Different people with different lives will experience this lockdown in different ways, reflects Alison Johnstone.
For some, adjusting to working from home has been a challenge, but for others there is a chance to connect properly with family, to get around to neglected tasks around the house or garden. For others, enforced isolation may exacerbate existing health conditions and concerns.
The intention of course is to keep everyone safe, and while that’s true for those of us stuck at home, the last ten days or so have shone a light on those who are clearly at risk, working on the front line on behalf of us all.
Those people may well be stressing about potentially bringing the virus home to the vulnerable family members they live with.
We are starting to understand the worth of the real key workers. I joined the moving tribute to those who care last week, applauding not just NHS staff but all those who work on the front line, and those carers who work so hard.
These are the same workers who have been undervalued for far too long. They are the public sector workers who were punished by the years of austerity through real-terms pay cuts.
It is incredible to reflect now and think that the people who were devalued by the last decade of austerity are the same nurses who are treating our sick, the paramedics responding to emergencies, the community police officers keeping us safe.
The council staff, too, who collect our recycling, provide home care for elderly neighbours and maintain our infrastructure. The cleaners and shop workers who keep our supermarkets open.
The First Minister told us that 34 million items of personal protective equipment have arrived during recent weeks. Healthcare workers and other emergency staff are raising concerns that this equipment isn’t reaching the frontline. The staff who are going the extra mile for us all must have the necessary equipment readily available to allow them to do their jobs safely.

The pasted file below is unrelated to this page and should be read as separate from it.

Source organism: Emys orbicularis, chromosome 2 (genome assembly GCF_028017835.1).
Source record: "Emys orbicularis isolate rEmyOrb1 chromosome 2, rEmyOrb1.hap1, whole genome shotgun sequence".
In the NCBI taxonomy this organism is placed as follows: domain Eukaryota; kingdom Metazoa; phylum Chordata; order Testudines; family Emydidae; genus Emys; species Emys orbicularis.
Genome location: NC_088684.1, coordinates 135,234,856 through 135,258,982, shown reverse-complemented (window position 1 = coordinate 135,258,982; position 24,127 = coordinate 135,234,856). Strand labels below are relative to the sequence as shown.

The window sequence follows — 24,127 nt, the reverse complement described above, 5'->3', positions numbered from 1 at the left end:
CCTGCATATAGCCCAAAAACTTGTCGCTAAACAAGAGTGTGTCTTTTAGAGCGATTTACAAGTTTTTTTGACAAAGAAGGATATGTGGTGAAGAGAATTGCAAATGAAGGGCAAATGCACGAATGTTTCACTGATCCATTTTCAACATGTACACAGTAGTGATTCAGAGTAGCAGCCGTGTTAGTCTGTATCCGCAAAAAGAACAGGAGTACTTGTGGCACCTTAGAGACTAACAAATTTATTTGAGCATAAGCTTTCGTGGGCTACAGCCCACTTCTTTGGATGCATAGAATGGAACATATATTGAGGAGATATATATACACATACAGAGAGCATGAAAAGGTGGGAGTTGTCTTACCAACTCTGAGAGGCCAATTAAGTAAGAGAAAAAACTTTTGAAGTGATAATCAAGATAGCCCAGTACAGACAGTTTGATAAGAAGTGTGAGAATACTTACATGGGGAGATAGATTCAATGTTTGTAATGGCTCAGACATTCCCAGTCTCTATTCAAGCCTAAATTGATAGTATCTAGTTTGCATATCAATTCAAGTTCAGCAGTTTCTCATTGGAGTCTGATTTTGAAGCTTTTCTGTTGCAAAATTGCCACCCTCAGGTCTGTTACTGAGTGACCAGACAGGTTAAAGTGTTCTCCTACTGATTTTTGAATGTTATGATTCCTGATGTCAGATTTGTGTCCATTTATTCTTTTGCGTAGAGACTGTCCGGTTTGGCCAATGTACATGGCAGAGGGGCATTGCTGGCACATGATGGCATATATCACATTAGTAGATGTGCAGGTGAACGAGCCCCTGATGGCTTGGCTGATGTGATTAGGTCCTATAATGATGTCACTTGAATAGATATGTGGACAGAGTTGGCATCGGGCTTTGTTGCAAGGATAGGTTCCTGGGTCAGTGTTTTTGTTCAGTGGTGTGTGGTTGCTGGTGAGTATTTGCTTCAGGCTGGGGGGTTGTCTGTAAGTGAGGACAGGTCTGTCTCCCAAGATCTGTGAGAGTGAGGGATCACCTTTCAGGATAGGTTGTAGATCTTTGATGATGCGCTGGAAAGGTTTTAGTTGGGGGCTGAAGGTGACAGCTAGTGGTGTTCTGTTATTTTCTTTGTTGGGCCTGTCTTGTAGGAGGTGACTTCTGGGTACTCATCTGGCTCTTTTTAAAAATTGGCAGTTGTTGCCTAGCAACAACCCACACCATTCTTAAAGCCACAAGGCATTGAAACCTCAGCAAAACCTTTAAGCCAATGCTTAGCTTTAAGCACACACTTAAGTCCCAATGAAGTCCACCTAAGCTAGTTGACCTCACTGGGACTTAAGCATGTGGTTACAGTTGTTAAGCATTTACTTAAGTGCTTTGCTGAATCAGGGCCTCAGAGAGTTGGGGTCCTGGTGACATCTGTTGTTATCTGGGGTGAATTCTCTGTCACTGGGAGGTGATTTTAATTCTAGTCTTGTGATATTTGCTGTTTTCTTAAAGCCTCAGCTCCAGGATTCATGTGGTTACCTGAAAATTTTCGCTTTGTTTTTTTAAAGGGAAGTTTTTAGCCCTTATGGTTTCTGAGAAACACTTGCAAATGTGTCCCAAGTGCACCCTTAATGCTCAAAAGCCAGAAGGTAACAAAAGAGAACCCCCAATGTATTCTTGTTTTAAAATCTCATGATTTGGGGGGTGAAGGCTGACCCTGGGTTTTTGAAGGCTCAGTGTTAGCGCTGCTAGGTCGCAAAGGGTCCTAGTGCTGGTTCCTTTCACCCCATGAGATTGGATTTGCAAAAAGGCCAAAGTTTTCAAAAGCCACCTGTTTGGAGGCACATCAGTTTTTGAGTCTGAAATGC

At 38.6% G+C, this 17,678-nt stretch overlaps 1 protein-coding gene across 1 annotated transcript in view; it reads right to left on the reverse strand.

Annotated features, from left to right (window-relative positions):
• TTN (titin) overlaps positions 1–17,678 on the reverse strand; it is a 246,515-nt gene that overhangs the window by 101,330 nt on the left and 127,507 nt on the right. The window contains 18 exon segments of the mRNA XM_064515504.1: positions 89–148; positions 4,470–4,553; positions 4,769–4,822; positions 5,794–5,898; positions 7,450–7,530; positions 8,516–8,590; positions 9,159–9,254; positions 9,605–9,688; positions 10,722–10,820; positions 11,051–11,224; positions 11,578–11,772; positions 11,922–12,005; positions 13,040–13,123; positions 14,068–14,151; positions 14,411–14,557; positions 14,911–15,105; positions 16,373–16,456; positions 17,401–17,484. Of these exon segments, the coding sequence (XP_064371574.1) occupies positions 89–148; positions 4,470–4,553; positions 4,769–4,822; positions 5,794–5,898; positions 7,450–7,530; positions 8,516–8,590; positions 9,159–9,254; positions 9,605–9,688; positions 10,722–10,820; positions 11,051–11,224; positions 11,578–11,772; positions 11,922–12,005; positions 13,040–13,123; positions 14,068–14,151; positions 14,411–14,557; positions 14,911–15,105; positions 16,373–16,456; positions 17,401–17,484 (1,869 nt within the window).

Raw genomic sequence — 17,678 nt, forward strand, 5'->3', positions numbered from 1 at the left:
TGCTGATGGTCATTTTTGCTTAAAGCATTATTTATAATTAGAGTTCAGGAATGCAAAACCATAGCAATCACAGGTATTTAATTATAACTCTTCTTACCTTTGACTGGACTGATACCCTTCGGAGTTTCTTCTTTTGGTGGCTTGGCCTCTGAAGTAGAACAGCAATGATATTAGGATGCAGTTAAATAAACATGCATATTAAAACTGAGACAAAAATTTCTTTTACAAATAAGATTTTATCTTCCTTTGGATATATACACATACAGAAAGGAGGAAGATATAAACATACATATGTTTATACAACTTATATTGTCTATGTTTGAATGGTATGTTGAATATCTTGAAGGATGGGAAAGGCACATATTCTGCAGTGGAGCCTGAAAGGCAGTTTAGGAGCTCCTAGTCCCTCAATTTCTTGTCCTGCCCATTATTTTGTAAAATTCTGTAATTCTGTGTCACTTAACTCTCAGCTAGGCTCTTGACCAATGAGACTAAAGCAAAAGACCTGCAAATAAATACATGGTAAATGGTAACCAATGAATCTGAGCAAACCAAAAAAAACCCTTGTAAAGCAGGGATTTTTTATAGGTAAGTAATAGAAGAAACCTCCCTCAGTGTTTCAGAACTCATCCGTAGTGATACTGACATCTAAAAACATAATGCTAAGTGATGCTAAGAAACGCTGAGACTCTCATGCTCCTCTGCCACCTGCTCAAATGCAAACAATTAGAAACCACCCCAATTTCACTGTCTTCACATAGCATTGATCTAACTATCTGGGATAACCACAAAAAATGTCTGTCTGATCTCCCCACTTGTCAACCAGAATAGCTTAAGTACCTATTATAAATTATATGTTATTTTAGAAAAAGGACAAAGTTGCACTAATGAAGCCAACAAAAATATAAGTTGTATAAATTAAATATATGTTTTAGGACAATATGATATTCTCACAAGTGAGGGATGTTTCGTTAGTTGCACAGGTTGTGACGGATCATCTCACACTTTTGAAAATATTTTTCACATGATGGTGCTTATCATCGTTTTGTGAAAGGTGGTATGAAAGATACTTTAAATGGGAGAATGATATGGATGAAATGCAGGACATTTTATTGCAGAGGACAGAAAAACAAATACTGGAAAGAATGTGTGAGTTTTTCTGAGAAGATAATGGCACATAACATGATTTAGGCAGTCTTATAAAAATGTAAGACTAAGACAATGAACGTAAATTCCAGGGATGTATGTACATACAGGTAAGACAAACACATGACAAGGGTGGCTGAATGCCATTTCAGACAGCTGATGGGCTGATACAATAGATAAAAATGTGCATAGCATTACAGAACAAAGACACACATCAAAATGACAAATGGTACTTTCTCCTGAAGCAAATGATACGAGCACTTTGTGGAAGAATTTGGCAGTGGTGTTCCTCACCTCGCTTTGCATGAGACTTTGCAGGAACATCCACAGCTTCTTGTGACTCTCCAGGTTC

That has to include home carers and people who work in care homes with some of our most vulnerable older people. And while shop workers are now trying to keep customers six feet apart from each other, they themselves aren’t necessarily able to maintain social distancing.
What’s worse is companies who weren’t prioritising the health and safety of their staff. There was some confusion over what was and wasn’t categorised essential work, as some businesses attempted to operate as normal despite clear instructions from UK and Scottish Governments.
The advice is that businesses should close unless they are essential to the health and welfare of the country.
But we saw non-essential businesses like Wetherspoons arguing they should stay open, the whisky and spirits sector insisting it should continue to operate and many more local examples. I heard concerns from call centre staff in Edinburgh whose employer demanded their workers continue to come in.
Even among those businesses deemed essential, there are stories of people being told they must turn up for work even when they are in the more vulnerable groups, such as over 70 or with underlying health conditions. There are people who have had to self-isolate with symptoms being told they must work the hours lost or take them as holidays.
It’s never been more obvious that we have an economy that all too often puts profits before well-being.
If we really want to show gratitude to our NHS heroes, then the best thing we can do is keep ourselves and others safe, however we are experiencing this strange new world.